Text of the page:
Question: I have been hearing a lot lately of BHPs telling PCP crews to give a drug (such as Epi) on a VSA when they call for a TOR. Even after reiterating that they were a PCP/BLS crew there still seemed to be some confusion. In some cases complicating the situation to the point where the misunderstanding seemed to lead to an order to transport as opposed to granting a TOR. Is there a better way to disseminate the differences to the doctors who may be taking the TOR or BHP patch (such as a card distributed to the doctors or a chart posted at the patch phones outlining what PCP crews can do vs. ACP crews)? I am sure it is as frustrating for the doctor taking the patch as it is for the crew trying to explain why they can't do what is being asked. Maybe something like this could help ease the whole process?

Question: When a patient presents with Subcutaneous Emphysema? Can we give A.S.A.? Patient has taken it before and there are no other contraindications. SubQ is sometimes caused by perforations in the digestive and/or respiratory system, so I'm thinking ASA would be contraindicated - just looking for your thoughts or if there is a precaution.

Question: This question is regarding cardiac arrest documentation expectations. Is it a requirement to document vital signs every 2 minutes or would it be sufficient to document one set with a comment: Patient remained pulseless throughout? As well, CPR charted once, with a similar comment: CPR performed throughout. In my opinion, this would be more efficient and concise.

As well, if in a position where we are transporting a VSA patient, as an ACP I have always performed a rhythm interpretation even while the vehicle is moving. I have never really noticed artifact as an issue, and cannot find any documentation relating to ACP practice stating I must pull over. I have not had any feedback from base hospital regarding this practice, but my supervisor has mentioned some serious concerns.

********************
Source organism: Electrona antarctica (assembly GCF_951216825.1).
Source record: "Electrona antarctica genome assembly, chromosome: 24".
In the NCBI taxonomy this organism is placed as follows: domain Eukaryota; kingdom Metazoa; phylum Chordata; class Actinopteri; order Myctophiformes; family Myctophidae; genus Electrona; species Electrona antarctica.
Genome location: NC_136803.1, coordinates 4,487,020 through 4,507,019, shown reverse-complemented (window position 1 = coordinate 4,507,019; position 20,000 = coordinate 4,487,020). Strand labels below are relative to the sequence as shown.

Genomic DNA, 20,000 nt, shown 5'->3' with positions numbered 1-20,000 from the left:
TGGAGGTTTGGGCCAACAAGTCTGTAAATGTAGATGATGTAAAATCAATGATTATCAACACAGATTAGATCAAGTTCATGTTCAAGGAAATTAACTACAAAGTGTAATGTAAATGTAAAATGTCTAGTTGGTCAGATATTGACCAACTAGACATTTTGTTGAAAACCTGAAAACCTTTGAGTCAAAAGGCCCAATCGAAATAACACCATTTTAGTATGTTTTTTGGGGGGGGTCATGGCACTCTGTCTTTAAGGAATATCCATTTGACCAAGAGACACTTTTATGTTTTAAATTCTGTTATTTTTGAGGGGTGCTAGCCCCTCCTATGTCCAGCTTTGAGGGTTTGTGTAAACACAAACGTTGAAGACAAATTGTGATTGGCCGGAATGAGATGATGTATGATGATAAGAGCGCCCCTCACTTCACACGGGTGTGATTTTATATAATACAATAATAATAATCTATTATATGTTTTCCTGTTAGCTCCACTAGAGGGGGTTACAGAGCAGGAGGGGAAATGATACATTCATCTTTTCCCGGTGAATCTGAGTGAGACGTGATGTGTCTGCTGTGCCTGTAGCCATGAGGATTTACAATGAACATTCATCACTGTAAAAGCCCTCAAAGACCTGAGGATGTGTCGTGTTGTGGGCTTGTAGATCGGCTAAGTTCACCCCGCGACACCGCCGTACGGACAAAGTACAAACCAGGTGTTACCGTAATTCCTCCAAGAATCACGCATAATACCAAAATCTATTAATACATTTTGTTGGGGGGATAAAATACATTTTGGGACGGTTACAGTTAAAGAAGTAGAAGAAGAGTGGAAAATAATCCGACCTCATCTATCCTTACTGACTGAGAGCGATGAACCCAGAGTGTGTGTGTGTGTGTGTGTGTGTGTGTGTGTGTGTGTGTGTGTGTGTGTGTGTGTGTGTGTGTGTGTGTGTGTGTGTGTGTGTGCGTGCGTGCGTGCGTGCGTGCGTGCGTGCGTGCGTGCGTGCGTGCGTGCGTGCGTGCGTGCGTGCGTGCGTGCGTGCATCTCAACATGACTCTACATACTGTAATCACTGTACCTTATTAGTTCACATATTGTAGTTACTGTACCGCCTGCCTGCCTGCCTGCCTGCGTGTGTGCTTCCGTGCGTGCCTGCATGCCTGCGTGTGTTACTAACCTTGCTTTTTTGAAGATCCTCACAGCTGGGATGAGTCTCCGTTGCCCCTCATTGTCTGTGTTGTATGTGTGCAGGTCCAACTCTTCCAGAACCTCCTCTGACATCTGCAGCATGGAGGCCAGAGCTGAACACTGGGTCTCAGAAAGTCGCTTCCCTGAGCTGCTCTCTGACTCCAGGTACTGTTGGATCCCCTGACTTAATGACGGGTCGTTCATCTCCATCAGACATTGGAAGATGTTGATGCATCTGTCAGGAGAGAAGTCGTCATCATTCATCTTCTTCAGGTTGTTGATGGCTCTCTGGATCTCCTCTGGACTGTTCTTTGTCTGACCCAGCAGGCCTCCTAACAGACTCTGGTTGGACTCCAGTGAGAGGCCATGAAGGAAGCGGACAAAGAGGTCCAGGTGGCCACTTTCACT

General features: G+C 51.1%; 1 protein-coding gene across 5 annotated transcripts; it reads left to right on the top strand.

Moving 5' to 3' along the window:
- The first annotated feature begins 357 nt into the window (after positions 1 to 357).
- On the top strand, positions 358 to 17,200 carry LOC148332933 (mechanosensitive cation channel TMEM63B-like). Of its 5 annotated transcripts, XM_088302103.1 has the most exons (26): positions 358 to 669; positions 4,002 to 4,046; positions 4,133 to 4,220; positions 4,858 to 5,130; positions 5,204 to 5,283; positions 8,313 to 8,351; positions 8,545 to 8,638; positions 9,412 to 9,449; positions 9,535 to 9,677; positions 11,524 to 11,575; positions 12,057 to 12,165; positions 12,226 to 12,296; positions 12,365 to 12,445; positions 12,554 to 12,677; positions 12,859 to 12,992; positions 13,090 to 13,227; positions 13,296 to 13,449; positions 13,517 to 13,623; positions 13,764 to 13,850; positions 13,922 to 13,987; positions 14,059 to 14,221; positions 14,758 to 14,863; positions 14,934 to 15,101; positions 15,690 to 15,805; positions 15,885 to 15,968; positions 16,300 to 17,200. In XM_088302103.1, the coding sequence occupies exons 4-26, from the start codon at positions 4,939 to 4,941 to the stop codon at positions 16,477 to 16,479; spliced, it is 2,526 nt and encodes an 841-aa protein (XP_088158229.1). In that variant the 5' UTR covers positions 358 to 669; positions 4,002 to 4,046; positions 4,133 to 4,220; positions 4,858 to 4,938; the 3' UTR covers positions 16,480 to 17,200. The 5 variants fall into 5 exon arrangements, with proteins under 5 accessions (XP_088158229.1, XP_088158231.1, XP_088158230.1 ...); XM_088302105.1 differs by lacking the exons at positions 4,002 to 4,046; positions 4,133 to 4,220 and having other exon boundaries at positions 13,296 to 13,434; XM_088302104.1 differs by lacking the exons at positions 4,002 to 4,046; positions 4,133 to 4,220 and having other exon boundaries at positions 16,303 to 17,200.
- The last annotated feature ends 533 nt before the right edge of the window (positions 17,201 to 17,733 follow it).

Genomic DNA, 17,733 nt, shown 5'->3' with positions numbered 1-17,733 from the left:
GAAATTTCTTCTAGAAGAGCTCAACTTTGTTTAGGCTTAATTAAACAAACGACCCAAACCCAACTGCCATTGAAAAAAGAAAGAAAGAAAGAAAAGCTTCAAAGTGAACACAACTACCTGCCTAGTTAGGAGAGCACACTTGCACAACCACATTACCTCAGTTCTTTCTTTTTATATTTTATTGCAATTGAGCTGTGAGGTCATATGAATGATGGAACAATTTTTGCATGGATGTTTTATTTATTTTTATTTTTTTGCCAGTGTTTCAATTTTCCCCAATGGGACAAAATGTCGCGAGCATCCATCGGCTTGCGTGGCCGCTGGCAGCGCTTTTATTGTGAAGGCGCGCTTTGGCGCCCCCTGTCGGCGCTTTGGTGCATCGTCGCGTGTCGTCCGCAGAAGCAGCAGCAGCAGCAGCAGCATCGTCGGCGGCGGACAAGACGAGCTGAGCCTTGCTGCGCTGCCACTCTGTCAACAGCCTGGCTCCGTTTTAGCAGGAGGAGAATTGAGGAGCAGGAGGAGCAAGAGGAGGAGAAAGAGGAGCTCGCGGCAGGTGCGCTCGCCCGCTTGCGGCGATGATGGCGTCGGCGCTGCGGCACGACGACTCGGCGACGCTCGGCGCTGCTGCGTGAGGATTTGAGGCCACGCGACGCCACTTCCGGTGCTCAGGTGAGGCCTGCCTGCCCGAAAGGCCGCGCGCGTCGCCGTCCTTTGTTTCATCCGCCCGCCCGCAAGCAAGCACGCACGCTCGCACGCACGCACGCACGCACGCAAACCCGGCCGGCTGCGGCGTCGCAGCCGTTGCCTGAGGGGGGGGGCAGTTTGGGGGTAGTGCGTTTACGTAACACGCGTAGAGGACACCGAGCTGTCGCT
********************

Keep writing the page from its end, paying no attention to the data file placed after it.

Thanks again for this forum that helps our practice.

Question: Do we have an idea when the iPhone app for our medical directives will be released. The majority of paramedics I know use iPhones and are anxiously waiting for this new tool. Any idea when?

Question: To what extent am I allowed to take orders from a physician who is riding out with me? Are there any set guidelines to direct us and the physicians in this aspect? A recent resident riding with me said they had no issue with providing the order if it seemed reasonable. Narcan administration was used as an example as something that seemed reasonable. However the resident felt (and I agreed) something like a TOR order warranted a call to a BHP. Discussion of this subject would be appreciated.

Question: I work out of a first response vehicle. If I start an IV to deliver a med such as gravol, and the patient will not require anymore treatment via IV and I am handing the patient over to a crew that is not IV certified what is my responsibility? Do I have to accompany the patient? Or can I lock the IV or can they monitor the IV TKVO?